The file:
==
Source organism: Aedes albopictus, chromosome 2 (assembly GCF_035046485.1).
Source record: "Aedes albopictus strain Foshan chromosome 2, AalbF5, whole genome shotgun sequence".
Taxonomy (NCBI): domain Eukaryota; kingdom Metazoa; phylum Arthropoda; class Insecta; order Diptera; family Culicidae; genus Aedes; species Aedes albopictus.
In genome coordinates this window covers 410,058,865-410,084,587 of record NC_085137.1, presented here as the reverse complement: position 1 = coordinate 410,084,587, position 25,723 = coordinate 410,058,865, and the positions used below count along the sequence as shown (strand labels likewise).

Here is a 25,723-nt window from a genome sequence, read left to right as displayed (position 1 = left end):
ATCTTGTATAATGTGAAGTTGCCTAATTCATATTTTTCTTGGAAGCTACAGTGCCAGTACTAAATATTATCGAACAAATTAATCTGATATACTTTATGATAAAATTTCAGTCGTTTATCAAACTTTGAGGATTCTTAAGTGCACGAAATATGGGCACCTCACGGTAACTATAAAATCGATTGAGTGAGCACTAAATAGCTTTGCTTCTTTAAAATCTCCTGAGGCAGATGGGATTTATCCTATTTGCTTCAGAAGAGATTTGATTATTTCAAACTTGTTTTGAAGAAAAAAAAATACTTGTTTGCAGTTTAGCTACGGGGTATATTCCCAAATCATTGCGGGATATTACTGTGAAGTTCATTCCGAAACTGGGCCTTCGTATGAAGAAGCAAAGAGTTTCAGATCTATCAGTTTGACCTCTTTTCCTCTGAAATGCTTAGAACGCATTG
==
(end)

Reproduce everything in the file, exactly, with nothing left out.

Source organism: Aedes albopictus, chromosome 2 (assembly GCF_035046485.1).
Source record: "Aedes albopictus strain Foshan chromosome 2, AalbF5, whole genome shotgun sequence".
Taxonomy (NCBI): domain Eukaryota; kingdom Metazoa; phylum Arthropoda; class Insecta; order Diptera; family Culicidae; genus Aedes; species Aedes albopictus.
In genome coordinates this window covers 410,058,865-410,084,587 of record NC_085137.1, presented here as the reverse complement: position 1 = coordinate 410,084,587, position 25,723 = coordinate 410,058,865, and the positions used below count along the sequence as shown (strand labels likewise).

Here is a 25,723-nt window from a genome sequence, read left to right as displayed (position 1 = left end):
ATCTTGTATAATGTGAAGTTGCCTAATTCATATTTTTCTTGGAAGCTACAGTGCCAGTACTAAATATTATCGAACAAATTAATCTGATATACTTTATGATAAAATTTCAGTCGTTTATCAAACTTTGAGGATTCTTAAGTGCACGAAATATGGGCACCTCACGGTAACTATAAAATCGATTGAGTGAGCACTAAATAGCTTTGCTTCTTTAAAATCTCCTGAGGCAGATGGGATTTATCCTATTTGCTTCAGAAGAGATTTGATTATTTCAAACTTGTTTTGAAGAAAAAAAAATACTTGTTTGCAGTTTAGCTACGGGGTATATTCCCAAATCATTGCGGGATATTACTGTGAAGTTCATTCCGAAACTGGGCCTTCGTATGAAGAAGCAAAGAGTTTCAGATCTATCAGTTTGACCTCTTTTCCTCTGAAATGCTTAGAACGCATTG